Rob:  Communication was a big one. The information wasn’t getting out there. We found a lot of people were very reluctant to give out an email address. It’s making people understand we can get a lot of information out quickly to them with email. We have a view a family member will have an email. And if we pass (our communications) on to them, they can pass it on Dad or Grandad or whatever. So there’s no excuse to say I don’t have an email address. You’ll probably know somebody who does. We also put up “snap frames” around the club, so we open them up, put a sheet in when there’s something new and it needs to be front and centre. We also have a member information booklet for new members, and for those who come down for barefoot bowls or functions  to take away with them.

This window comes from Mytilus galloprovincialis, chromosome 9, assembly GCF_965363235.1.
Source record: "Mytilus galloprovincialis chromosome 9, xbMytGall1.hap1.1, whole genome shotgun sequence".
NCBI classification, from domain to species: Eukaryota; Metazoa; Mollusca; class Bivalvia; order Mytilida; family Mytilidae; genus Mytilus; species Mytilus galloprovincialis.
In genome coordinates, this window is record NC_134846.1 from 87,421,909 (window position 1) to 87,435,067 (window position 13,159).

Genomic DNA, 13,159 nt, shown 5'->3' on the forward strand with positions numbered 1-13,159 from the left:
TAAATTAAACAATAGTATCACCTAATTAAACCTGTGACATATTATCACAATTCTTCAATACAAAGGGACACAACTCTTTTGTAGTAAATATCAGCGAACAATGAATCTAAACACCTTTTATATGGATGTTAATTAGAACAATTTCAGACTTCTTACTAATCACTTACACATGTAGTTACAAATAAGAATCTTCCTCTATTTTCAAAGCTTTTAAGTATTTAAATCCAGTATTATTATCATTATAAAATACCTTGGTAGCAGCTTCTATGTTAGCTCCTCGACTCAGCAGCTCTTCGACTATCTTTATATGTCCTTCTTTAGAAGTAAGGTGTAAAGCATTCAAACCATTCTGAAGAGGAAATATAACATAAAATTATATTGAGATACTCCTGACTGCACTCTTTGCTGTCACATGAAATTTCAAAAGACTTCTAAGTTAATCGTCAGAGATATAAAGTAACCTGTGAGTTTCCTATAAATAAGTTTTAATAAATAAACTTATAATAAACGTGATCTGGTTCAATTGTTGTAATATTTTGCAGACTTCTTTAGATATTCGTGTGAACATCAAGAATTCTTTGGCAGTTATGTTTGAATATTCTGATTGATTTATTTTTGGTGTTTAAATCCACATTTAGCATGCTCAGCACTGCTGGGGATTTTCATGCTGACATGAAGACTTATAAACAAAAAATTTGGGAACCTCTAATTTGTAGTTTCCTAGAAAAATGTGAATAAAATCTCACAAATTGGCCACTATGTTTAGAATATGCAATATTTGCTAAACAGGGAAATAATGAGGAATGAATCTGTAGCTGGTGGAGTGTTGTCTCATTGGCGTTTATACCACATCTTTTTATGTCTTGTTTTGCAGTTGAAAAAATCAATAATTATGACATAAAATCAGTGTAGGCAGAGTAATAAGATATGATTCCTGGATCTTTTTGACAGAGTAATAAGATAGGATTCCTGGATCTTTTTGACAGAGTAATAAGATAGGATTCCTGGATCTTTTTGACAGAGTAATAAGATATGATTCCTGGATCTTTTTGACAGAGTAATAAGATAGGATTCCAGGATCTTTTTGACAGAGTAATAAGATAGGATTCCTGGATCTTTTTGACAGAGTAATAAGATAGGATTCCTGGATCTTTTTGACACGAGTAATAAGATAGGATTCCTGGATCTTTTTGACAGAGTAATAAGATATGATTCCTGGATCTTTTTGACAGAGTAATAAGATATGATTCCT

Some clubs embrace juniors. Some don’t see the need. What’s Bareena’s position on younger bowlers?
Dan: We’ve already had eight sessions of 50 students from Geelong College. We have Kardinia International,  St Joseph’s College – we’ll have something like 3,000 secondary school students go through this club. The challenge is getting one of them to play bowls. That’s got to be the next challenge for the club. Convert what’s there into new players. One of the things that holds us back a little bit is not having a schools comp in the Geelong region.
Rob:  We’ve had two young fellas who’ve been here since they were this high – Brannon Shelton and Ben Wilding – who have been made life members because of what they’ve done here.  Brannon’s won a few club championships, and so’s Ben.